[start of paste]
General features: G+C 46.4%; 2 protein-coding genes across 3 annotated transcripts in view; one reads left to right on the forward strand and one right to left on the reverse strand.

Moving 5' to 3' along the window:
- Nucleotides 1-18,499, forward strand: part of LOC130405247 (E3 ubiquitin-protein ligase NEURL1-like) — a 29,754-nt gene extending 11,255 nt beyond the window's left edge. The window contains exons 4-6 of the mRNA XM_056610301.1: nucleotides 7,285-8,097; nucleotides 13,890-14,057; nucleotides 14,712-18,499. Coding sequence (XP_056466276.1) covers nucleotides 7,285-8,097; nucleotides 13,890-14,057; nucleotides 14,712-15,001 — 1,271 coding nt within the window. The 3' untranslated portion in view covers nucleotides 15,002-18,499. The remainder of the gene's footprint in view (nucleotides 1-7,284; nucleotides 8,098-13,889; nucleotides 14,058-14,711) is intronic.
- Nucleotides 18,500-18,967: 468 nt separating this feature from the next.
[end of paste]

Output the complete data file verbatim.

General features: G+C 46.4%; 2 protein-coding genes across 3 annotated transcripts in view; one reads left to right on the forward strand and one right to left on the reverse strand.

Moving 5' to 3' along the window:
- Nucleotides 1-18,499, forward strand: part of LOC130405247 (E3 ubiquitin-protein ligase NEURL1-like) — a 29,754-nt gene extending 11,255 nt beyond the window's left edge. The window contains exons 4-6 of the mRNA XM_056610301.1: nucleotides 7,285-8,097; nucleotides 13,890-14,057; nucleotides 14,712-18,499. Coding sequence (XP_056466276.1) covers nucleotides 7,285-8,097; nucleotides 13,890-14,057; nucleotides 14,712-15,001 — 1,271 coding nt within the window. The 3' untranslated portion in view covers nucleotides 15,002-18,499. The remainder of the gene's footprint in view (nucleotides 1-7,284; nucleotides 8,098-13,889; nucleotides 14,058-14,711) is intronic.
- Nucleotides 18,500-18,967: 468 nt separating this feature from the next.